# Theories Of Probability: An Examination Of Logical And Qualitative Foundations (advanced Series On Mathematical Psychology)

by Louis Narens /
2007 / English / PDF

2 MB Download

Standard probability theory has been an enormously successful
contribution to modern science. However, from many perspectives it
is too narrow as a general theory of uncertainty, particularly for
issues involving subjective uncertainty. This first-of-its-kind
book is primarily based on qualitative approaches to
probabilistic-like uncertainty, and includes qualitative theories
for the standard theory as well as several of its generalizations.
One of these generalizations produces a belief function composed of
two functions: a probability function that measures the
probabilistic strength of an uncertain event, and another function
that measures the amount of ambiguity or vagueness of the event.
Another unique approach of the book is to change the event space
from a boolean algebra, which is closely linked to classical
propositional logic, to a different event algebra that is closely
linked to a well-studied generalization of classical propositional
logic known as intuitionistic logic. Together, these new
qualitative theories succeed where the standard probability theory
fails by accounting for a number of puzzling empirical findings in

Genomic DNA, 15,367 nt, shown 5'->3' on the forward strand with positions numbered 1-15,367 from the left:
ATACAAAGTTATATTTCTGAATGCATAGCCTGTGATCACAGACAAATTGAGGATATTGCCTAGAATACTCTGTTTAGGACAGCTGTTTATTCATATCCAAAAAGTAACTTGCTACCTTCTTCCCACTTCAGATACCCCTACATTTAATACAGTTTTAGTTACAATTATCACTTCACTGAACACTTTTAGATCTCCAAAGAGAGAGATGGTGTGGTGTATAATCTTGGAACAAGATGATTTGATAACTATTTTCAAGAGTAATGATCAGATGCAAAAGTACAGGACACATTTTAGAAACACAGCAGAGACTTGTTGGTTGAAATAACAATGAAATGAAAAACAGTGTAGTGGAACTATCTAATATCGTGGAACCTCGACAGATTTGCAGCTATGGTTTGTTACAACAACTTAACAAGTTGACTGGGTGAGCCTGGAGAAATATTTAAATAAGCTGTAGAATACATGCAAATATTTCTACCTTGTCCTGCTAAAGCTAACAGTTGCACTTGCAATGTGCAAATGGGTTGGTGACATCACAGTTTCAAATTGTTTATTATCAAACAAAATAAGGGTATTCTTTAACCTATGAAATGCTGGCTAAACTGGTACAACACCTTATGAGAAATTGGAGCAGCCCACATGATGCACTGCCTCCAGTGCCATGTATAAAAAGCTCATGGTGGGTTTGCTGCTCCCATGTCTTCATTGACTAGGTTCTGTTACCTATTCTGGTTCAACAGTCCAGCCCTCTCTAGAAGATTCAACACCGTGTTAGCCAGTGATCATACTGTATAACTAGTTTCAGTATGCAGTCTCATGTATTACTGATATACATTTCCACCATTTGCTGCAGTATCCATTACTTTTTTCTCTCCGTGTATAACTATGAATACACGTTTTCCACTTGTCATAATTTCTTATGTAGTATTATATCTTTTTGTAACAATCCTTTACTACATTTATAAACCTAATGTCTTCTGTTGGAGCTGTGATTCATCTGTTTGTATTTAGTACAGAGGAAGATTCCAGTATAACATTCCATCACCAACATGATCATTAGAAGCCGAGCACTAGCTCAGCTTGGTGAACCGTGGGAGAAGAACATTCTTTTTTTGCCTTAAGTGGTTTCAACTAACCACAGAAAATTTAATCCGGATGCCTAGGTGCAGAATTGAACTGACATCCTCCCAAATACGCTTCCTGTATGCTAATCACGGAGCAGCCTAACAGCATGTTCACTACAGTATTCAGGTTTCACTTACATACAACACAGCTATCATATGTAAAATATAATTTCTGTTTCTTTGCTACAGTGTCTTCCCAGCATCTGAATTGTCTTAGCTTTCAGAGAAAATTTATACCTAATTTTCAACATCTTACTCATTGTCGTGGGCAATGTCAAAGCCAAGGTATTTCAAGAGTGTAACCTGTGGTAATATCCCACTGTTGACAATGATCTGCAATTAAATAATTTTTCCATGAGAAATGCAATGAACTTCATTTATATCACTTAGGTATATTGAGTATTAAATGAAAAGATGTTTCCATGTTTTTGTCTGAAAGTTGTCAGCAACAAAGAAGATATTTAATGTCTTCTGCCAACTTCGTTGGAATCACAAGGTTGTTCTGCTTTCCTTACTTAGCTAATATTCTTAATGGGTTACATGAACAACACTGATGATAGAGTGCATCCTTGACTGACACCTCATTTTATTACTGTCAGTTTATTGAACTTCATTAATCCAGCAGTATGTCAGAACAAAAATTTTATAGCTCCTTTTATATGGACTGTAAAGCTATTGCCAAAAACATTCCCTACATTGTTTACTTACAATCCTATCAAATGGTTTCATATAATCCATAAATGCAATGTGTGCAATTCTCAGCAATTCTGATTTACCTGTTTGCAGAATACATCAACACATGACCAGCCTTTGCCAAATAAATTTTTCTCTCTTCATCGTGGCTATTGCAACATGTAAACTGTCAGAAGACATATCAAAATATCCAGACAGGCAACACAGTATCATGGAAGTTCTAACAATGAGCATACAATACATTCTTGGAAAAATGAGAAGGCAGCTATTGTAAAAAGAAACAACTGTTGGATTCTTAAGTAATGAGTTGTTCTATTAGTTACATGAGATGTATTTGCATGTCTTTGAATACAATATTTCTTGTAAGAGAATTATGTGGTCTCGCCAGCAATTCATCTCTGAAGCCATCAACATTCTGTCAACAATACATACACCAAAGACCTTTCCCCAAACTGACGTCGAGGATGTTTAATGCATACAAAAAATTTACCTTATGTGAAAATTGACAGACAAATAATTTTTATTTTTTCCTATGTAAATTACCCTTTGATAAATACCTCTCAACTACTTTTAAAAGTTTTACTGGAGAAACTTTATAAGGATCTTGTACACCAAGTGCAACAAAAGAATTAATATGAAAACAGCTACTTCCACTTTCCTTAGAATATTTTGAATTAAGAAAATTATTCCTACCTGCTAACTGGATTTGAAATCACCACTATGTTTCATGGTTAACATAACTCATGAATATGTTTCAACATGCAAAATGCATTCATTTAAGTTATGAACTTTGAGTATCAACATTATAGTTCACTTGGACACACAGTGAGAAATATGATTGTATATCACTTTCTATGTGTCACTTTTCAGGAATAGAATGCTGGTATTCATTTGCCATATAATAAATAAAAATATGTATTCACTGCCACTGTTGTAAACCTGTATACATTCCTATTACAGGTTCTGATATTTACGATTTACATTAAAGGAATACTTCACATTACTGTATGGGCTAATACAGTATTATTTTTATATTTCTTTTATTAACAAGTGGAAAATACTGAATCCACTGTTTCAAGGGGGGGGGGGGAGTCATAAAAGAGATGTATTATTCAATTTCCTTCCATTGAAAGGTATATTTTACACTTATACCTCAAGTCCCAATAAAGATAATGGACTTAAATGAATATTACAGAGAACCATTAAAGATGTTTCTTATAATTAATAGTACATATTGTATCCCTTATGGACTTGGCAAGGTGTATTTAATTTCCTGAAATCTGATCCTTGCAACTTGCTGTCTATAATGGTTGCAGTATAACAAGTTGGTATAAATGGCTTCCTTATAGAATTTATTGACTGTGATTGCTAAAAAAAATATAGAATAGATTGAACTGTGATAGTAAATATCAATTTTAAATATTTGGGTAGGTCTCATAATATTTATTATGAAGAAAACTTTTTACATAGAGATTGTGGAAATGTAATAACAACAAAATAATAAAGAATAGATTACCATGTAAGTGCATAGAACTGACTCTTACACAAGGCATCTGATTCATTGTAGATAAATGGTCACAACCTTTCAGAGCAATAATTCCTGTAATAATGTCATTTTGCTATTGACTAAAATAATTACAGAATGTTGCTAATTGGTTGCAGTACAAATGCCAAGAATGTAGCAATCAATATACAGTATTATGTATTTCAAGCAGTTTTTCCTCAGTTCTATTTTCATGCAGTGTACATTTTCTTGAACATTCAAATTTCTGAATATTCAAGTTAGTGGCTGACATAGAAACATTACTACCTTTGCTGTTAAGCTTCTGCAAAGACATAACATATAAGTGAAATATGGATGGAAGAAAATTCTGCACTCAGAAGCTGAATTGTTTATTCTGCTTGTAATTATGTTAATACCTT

the psychology of human probability judgments and decision making.

Standard probability theory has been an enormously successful
contribution to modern science. However, from many perspectives it
is too narrow as a general theory of uncertainty, particularly for
issues involving subjective uncertainty. This first-of-its-kind
book is primarily based on qualitative approaches to
probabilistic-like uncertainty, and includes qualitative theories
for the standard theory as well as several of its generalizations.
One of these generalizations produces a belief function composed of
two functions: a probability function that measures the
probabilistic strength of an uncertain event, and another function
that measures the amount of ambiguity or vagueness of the event.
Another unique approach of the book is to change the event space
from a boolean algebra, which is closely linked to classical
propositional logic, to a different event algebra that is closely
linked to a well-studied generalization of classical propositional
logic known as intuitionistic logic. Together, these new
qualitative theories succeed where the standard probability theory
fails by accounting for a number of puzzling empirical findings in
the psychology of human probability judgments and decision making.